Ontario is reporting 35,886 new vaccinations administered for a total of 820,714 doses given. The province has administered doses at a rate of 55.872 per 1,000. In the province, 1.83 per cent (269,063) of the population has been fully vaccinated. There were zero new vaccines delivered to Ontario for a total of 903,285 doses delivered so far. The province has received enough of the vaccine to give 6.1 per cent of its population a single dose. The province has used 90.86 per cent of its available vaccine supply.

Manitoba is reporting 2,358 new vaccinations administered for a total of 84,937 doses given. The province has administered doses at a rate of 61.682 per 1,000. In the province, 2.17 per cent (29,847) of the population has been fully vaccinated. There were 8,190 new vaccines delivered to Manitoba for a total of 124,840 doses delivered so far. The province has received enough of the vaccine to give 9.1 per cent of its population a single dose. The province has used 68.04 per cent of its available vaccine supply.

Saskatchewan is reporting 2,789 new vaccinations administered for a total of 86,879 doses given. The province has administered doses at a rate of 73.679 per 1,000. In the province, 2.37 per cent (27,945) of the population has been fully vaccinated. There were zero new vaccines delivered to Saskatchewan for a total of 74,605 doses delivered so far. The province has received enough of the vaccine to give 6.3 per cent of its population a single dose. The province has used 116.5 per cent of its available vaccine supply.

Alberta is reporting 9,488 new vaccinations administered for a total of 275,719 doses given. The province has administered doses at a rate of 62.634 per 1,000. In the province, 2.06 per cent (90,486) of the population has been fully vaccinated. There were zero new vaccines delivered to Alberta for a total of 274,965 doses delivered so far. The province has received enough of the vaccine to give 6.2 per cent of its population a single dose. The province has used 100.3 per cent of its available vaccine supply.

British Columbia is reporting 12,357 new vaccinations administered for a total of 311,208 doses given. The province has administered doses at a rate of 60.646 per 1,000. In the province, 1.69 per cent (86,865) of the population has been fully vaccinated. There were zero new vaccines delivered to British Columbia for a total of 385,080 doses delivered so far. The province has received enough of the vaccine to give 7.5 per cent of its population a single dose. The province has used 80.82 per cent of its available vaccine supply.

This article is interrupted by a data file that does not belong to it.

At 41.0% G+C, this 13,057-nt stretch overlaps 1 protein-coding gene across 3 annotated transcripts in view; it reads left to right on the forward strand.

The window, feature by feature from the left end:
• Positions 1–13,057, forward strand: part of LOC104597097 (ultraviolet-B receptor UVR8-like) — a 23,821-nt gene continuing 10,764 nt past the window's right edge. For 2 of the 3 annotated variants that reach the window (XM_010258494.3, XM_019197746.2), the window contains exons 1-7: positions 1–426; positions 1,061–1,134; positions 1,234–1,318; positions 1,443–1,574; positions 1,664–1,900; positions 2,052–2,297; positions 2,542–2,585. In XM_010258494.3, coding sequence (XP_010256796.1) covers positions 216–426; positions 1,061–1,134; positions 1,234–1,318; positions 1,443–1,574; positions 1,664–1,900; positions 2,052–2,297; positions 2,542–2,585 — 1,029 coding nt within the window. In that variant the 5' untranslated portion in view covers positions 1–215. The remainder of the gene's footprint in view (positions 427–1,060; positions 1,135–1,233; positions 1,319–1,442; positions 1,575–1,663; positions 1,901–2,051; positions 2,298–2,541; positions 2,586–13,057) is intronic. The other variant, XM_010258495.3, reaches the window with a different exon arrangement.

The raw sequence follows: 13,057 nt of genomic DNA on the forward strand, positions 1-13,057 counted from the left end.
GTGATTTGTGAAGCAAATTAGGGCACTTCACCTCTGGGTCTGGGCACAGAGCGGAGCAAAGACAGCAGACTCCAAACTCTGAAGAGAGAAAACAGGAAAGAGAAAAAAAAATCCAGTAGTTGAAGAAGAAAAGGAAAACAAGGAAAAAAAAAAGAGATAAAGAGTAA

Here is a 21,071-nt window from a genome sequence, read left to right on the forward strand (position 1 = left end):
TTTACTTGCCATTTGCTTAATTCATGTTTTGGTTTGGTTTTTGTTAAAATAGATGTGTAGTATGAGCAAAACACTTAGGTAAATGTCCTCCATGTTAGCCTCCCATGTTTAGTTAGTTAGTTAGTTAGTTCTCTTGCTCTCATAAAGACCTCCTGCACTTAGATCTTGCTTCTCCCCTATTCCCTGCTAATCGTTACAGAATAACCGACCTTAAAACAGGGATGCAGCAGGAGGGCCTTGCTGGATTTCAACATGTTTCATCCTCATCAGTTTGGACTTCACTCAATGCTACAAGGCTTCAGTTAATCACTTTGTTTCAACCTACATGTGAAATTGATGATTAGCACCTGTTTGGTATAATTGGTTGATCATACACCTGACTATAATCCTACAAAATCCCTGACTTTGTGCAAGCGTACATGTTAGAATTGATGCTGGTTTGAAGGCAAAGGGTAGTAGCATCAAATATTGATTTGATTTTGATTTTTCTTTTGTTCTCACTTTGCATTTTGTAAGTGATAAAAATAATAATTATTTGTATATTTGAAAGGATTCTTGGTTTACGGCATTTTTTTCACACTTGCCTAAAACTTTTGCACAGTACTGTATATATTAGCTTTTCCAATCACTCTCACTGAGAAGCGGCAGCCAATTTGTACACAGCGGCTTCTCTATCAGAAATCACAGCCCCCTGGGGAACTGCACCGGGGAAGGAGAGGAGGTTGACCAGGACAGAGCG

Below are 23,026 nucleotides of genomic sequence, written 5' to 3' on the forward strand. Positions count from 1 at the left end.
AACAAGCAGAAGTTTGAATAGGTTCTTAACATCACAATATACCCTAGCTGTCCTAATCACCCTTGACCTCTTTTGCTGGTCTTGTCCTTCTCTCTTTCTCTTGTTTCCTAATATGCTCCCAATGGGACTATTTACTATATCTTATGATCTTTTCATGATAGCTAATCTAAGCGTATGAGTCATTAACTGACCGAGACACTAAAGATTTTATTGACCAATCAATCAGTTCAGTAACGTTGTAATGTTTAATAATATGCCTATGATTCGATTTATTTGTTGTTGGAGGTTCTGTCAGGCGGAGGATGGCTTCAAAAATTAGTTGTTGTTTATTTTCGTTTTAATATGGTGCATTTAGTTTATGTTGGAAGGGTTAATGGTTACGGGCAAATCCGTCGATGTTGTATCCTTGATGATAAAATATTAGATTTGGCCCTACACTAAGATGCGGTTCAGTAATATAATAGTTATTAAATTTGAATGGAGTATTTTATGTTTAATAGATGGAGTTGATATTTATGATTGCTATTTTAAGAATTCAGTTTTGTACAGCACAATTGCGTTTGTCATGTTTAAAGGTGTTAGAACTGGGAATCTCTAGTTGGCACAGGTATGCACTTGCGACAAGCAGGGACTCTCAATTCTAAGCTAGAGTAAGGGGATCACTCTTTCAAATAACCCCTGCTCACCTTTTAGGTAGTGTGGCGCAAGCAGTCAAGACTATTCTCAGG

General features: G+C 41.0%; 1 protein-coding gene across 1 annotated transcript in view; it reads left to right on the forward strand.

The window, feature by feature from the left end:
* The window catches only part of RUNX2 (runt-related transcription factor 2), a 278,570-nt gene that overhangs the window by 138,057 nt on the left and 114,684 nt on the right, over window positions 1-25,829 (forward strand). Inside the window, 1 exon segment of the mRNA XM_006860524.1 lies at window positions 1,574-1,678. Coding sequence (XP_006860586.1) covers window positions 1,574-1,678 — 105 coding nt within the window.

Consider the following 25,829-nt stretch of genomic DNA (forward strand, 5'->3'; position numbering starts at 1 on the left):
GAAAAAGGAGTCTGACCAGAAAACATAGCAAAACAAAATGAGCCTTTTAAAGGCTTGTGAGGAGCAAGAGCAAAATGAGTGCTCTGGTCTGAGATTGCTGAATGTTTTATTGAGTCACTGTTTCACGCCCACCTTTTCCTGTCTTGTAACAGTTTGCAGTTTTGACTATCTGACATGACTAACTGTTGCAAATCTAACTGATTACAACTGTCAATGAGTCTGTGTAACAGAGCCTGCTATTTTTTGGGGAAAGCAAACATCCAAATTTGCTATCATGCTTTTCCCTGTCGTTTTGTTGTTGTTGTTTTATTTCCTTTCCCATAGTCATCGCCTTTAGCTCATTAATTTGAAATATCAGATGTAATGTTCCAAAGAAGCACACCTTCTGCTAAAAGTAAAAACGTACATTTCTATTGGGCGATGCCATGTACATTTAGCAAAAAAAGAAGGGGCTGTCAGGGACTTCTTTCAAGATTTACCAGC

Yukon is reporting 1,279 new vaccinations administered for a total of 19,437 doses given. The territory has administered doses at a rate of 465.769 per 1,000. In the territory, 17.00 per cent (7,093) of the population has been fully vaccinated. There were zero new vaccines delivered to Yukon for a total of 18,900 doses delivered so far. The territory has received enough of the vaccine to give 45 per cent of its population a single dose. The territory has used 102.8 per cent of its available vaccine supply.

The Northwest Territories are reporting zero new vaccinations administered for a total of 19,775 doses given. The territory has administered doses at a rate of 438.285 per 1,000. In the territory, 10.10 per cent (4,558) of the population has been fully vaccinated. There were zero new vaccines delivered to the Northwest Territories for a total of 19,100 doses delivered so far. The territory has received enough of the vaccine to give 42 per cent of its population a single dose. The territory has used 103.5 per cent of its available vaccine supply.

Nunavut is reporting 158 new vaccinations administered for a total of 13,911 doses given. The territory has administered doses at a rate of 359.216 per 1,000. In the territory, 13.28 per cent (5,144) of the population has been fully vaccinated. There were zero new vaccines delivered to Nunavut for a total of 23,900 doses delivered so far. The territory has received enough of the vaccine to give 62 per cent of its population a single dose. The territory has used 58.21 per cent of its available vaccine supply.

*Notes on data: The figures are compiled by the COVID-19 Open Data Working Group based on the latest publicly available data and are subject to change. Note that some provinces report weekly, while others report same-day or figures from the previous day. Vaccine doses administered is not equivalent to the number of people inoculated as the approved vaccines require two doses per person. The vaccines are currently not being administered to children under 18 and those with certain health conditions. In some cases the number of doses administered may appear to exceed the number of doses distributed as some provinces have been drawing extra doses per vial.